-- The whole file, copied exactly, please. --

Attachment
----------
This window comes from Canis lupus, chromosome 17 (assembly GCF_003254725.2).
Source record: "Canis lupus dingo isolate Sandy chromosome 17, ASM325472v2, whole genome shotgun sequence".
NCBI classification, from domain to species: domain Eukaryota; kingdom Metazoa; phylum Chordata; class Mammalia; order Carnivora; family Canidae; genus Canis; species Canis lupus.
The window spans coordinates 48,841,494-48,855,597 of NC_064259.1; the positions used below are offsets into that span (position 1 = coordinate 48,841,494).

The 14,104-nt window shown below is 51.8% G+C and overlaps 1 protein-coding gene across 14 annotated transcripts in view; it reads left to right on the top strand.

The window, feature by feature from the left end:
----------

This window comes from Canis lupus, chromosome 17 (assembly GCF_003254725.2).
Source record: "Canis lupus dingo isolate Sandy chromosome 17, ASM325472v2, whole genome shotgun sequence".
NCBI classification, from domain to species: domain Eukaryota; kingdom Metazoa; phylum Chordata; class Mammalia; order Carnivora; family Canidae; genus Canis; species Canis lupus.
The window spans coordinates 48,841,494-48,855,597 of NC_064259.1; the positions used below are offsets into that span (position 1 = coordinate 48,841,494).

The 14,104-nt window shown below is 51.8% G+C and overlaps 1 protein-coding gene across 14 annotated transcripts in view; it reads left to right on the top strand.

The window, feature by feature from the left end: